Reaching 10 percent affordable would provide more affordable housing in East Greenwich – which is the point, of course – but it would also give the town more control over future development. Until EG reaches that 10 percent, the state will most likely support developers who offer affordable units, not communities that want to deny those applications.

Clement said legitimate areas of concern – environmental or parking or traffic, for instance – need to be addressed. And she said, “The state needs to step up to help provide resources to communities to do this kind of planning, particularly smaller communities.”

Most communities in the state have seen their population of school-age children decrease while East Greenwich has seen a modest increase and some fear an influx of more children into the school system.

“Children become toxic when we’re talking about building,” Clement said. “There is a bonus in the state law – if communities see an increase in cost because of affordable housing the community’s state aid [for education] would increase.”

There’s also an overall economic development argument to be made for increased housing, according to both Clement and Aitcheson. 

“We need to grow the housing opportunities for people in Rhode Island,” said Aitcheson. “Jobs won’t come here if there’s no housing. A new company coming in – it won’t come if there’s no place for people to live. That’s one of the biggest barriers.”

“We know that workers and companies always look at the cost of living,” said Clement. “Can their workers live there, what’s the commute? What’s the cost of housing?”

It comes down to the basics, she said, and that means providing much-needed housing.  

“We envision a community where all communities embrace more options … so that everybody has a safe and affordable place to live.”

Find all our previous stories about the Division Road project HERE.
Also, find RI Housing’s report on EG’s affordable units (2022.07.12 East Greenwich Municipal Sheet) and the statewide tally (2022.07.20 Short Form Chart).

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Bob D
Bob D
July 19, 2023 8:44 am

Just more liberal jibberish. This is what happens when you let politicians dream up fairytale fanticies of how people should live. These politicians and unelected government employees push their agendas (public policies) down the throats of citizens who don’t want their communities controlled from outsiders who don’t live here. This is the opposite of Federalism, where the larger government controls how local government has to act. Where are our local politicains and State reps pushing back on this nonsense. This could overwhelm our community to what puropse and end, and who is going to pay for all of this…OH yeah the local taxpayers! This is a bad idea for a msall community like EG! Common sense has gone down the drain!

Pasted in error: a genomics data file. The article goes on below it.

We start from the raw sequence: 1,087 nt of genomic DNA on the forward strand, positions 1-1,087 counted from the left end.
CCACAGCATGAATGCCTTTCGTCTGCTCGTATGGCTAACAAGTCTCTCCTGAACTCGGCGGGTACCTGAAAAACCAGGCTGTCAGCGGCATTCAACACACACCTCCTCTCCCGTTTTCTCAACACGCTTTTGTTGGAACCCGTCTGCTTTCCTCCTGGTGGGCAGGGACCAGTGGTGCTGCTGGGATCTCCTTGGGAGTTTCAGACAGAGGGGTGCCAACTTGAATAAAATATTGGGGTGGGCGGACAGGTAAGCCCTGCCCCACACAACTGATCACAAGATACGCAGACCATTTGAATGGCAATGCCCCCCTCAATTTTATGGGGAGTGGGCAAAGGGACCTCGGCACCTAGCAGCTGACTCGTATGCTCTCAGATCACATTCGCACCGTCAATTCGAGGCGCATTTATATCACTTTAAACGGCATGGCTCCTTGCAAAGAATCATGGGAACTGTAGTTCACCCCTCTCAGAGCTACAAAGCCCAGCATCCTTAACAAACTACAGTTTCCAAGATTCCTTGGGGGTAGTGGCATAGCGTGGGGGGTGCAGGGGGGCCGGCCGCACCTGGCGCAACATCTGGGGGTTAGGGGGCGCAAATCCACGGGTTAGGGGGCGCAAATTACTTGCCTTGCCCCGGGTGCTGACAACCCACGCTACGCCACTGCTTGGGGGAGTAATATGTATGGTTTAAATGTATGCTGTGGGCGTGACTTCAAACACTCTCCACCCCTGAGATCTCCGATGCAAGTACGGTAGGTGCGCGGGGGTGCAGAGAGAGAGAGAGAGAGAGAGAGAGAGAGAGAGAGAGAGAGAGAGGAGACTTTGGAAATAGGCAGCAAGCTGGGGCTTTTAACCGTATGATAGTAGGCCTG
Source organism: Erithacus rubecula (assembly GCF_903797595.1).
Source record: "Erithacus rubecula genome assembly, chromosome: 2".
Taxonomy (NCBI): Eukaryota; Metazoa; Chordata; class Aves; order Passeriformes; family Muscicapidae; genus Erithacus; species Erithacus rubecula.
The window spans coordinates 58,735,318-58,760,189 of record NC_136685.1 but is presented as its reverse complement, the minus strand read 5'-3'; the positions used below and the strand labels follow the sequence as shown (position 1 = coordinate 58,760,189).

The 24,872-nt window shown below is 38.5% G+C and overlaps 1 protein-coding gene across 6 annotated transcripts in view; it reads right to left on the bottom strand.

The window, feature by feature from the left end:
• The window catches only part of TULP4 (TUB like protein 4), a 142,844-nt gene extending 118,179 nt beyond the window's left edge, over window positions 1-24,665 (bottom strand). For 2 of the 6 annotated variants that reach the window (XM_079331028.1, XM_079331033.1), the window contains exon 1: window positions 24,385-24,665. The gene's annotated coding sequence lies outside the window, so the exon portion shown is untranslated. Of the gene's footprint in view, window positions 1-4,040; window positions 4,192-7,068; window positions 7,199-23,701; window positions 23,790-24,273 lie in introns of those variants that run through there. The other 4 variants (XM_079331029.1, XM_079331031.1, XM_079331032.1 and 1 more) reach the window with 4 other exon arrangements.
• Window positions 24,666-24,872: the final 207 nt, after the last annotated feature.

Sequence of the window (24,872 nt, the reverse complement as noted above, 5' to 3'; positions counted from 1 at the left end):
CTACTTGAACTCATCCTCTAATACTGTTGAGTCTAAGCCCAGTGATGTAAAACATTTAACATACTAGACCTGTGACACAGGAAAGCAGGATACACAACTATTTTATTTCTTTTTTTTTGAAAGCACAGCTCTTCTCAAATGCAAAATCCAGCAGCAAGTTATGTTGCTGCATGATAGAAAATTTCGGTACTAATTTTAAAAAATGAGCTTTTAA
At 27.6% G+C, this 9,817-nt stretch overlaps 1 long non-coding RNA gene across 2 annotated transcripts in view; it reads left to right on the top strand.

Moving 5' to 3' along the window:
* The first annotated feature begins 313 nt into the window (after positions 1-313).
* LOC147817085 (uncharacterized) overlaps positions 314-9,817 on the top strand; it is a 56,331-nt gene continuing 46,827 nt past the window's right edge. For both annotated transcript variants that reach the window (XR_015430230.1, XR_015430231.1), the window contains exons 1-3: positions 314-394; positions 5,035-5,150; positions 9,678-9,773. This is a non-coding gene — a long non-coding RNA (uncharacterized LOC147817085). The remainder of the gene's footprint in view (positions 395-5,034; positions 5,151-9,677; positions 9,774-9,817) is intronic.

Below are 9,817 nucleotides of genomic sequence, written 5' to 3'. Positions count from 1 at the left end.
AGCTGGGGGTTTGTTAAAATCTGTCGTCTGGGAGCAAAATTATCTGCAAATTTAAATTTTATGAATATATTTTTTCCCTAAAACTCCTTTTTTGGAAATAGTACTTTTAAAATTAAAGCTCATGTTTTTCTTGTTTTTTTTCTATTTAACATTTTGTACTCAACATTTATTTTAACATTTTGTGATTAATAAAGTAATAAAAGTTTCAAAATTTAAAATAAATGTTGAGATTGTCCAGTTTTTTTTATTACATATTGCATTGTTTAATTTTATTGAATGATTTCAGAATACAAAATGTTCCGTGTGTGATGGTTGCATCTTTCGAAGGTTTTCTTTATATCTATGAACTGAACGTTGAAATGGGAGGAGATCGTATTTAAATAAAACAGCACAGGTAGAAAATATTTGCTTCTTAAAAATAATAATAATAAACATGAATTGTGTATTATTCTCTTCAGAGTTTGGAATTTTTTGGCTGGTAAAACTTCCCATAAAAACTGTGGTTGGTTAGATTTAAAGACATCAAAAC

July 19, 2023 9:43 am

I have a question that requires a response from someone with a more informed perspective. As the Town considers development projects and the project is approved and built with the understanding that a number of “affordable” units designated – what happens if the “affordable” units are not sold? Is the developer required to leave the units vacant until a qualified buyer is found? If not, would this this give the developer an advantage to just leave the unit vacant and sell the unit at a higher price? Is there ever a report card published to show just exactly how many of the “affordable” units that the project was approved to contain actually are sold as “affordable?”